Of course we’re not going to be moving stuff around in real time with an Arduino, but the same principles apply.


But what about perspective?

Oh, yeah. So we’ve gone down a rabbit hole using 4×4 matrices to move our objects around in three-dimensional space. But what about displaying objects in perspective?

There are a number of perspective matrices out there which essentially put the z depth into the w column, so at the end we get (x/z, y/z, ...)–we then can display our lines using the (x/z, y/z) value at the end.

The perspective matrix I prefer–and you would multiply this as the last multiplication operation before displaying your stuff–is:

Perspective Matrix

Notice what we do here: we move the z coordinate into the w column, and the w column into the z column. This has the nice result that we (eventually) divide by z–and all that perspective stuff we did before works very well.

Note: This is not the perspective matrix used by OpenGL. I provide a link above explaining why this is a preferable way to represent perspective.


A word about computer graphics math

I once worked with a computer graphics library as part of a project a long time ago–it was required by the project manager, even though I could have rolled my own more quickly.

But the manual did make the following observation:

In the end, you either have an image, or you do not.

There are a lot of things that can go wrong on your path towards drawing something. You can accidentally flip the sign of something–and think you’re rendering an object in front of you when it is behind you and invisible. You can accidentally rotate left when you intended to rotate right. You can stack the perspective matrices backwards, or multiply the matrices together wrong.

So here are some helpful hints to keep in mind when we get to the part where we start putting the code together.

Test the translation matrix first.

This will allow you to make sure you haven’t transposed the matrix: that you haven’t flipped the rows and the columns. If you take a point at (1,2,3,1) and multiply it by the transformation matrix for moving an object by x=5, if you get (6,2,3,1) you’re probably on the right path. If you get (1,2,3,6), you’ve transposed your matrix.

Test to make sure you haven’t flipped a sign somewhere.

It’s inevitable, so much so that it’s nearly a joke amongst those involved in the computer graphics industry, that you will inevitably flip the sign of some term somewhere. Look through your code for a “+” where there should be a “-” and visa-versa.

Right handed rule verses left handed rule.

This is sort of related to the last rule.

Take your right hand, and make a “gun” with your fingers–with your thumb pointing up, your pointing finger pointing out. Now your middle finger points at a right angle to your pointing finger, and your last two fingers curl around.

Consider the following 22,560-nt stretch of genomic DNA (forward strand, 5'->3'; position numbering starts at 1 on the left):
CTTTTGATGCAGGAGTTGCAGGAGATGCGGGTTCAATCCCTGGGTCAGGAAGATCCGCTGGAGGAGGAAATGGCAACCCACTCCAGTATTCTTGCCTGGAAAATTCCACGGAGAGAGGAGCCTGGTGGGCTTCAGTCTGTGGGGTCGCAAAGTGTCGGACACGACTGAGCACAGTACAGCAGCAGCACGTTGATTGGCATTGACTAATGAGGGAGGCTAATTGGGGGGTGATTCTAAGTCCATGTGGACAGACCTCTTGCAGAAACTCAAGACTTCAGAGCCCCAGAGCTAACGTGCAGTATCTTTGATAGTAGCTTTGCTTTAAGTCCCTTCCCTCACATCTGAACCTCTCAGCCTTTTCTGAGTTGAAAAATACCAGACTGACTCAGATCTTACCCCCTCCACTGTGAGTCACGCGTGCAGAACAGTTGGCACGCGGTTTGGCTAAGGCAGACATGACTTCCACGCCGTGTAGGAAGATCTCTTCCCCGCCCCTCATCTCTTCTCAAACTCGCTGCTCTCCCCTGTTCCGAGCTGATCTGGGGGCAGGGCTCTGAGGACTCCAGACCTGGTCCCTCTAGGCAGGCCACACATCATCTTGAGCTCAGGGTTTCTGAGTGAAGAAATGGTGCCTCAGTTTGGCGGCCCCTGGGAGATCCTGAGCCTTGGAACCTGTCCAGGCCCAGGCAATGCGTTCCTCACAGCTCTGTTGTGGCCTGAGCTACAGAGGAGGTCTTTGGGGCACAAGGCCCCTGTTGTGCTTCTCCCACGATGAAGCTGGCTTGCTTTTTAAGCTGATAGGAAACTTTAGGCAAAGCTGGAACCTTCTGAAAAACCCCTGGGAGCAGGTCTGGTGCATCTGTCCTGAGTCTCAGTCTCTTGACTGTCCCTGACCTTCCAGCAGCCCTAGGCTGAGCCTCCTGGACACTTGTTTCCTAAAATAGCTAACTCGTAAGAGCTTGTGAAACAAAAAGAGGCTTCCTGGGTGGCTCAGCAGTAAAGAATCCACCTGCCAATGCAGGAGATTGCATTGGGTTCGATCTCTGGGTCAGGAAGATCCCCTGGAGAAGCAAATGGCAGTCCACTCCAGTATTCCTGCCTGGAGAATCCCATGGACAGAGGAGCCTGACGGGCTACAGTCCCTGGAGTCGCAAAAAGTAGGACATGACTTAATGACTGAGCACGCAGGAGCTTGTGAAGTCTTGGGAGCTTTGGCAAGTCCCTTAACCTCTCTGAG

If your thumb is “X”, your pointing finger “Y” and your middle finger “Z”, this is the right-handed coordinate system. And this is the coordinate system our perspective matrix works in. Notice something interesting here: if you rotate your hand so your thumb is pointing horizontally to the right, your pointing finger is pointing up–well, the middle finger is pointing towards you, not away.

This means if you want to move your object out in front of your virtual camera, you must subtract some value from the Z axis.

Build your translations slowly.

When you start building your translations for display–say, you want to move a block representing an arm of a robot to the shoulder–don’t be afraid to build each of the translations slowly, using small values. Bump your arm out by 1 unit. Or rotate it by 5 to 10 degrees. Small motions help you visualize if you’re building the transformation stack (what we call all that matrix to matrix mulitplication) correctly.

And start simply: it’s easier to start with an image (even if it’s a boring cube) and make something cool with it, than to start with a blank screen and pull your hair out trying to figure out why.

Premultiply your perspective matrix last.

Because we move stuff around on the screen before we take its perspective, right?

When in doubt, comment it out.

This helps you reduce the amount of variables in the problem, so you can see if you have some crazy value being multiplied into your system.


End Notes

This was a lot, I’m sure. But next time we’ll talk about clipping and clipping in 3D. And afterwards, we’ll throw all this together to create our first 3D drawings.

Building a 3D Graphics Pipeline on an Arduino, Part 1

This is a series of articles I’ve intended to write showing the creation of a basic 3D graphics pipeline on an Arduino. By the end of this series hopefully you’ll have a good understanding of basic 3D graphics, including coordinate transformations, rendering and perspective rendering.


Things you need to follow along.

Of course, if you want to write software for an Arduino, you need one.

For this series of exercises I used the Adafruit METRO 328, which can be had (as of this writing) for $17.50. You can also use any other Arduino or Arduino clone, but you may need to fiddle with the settings.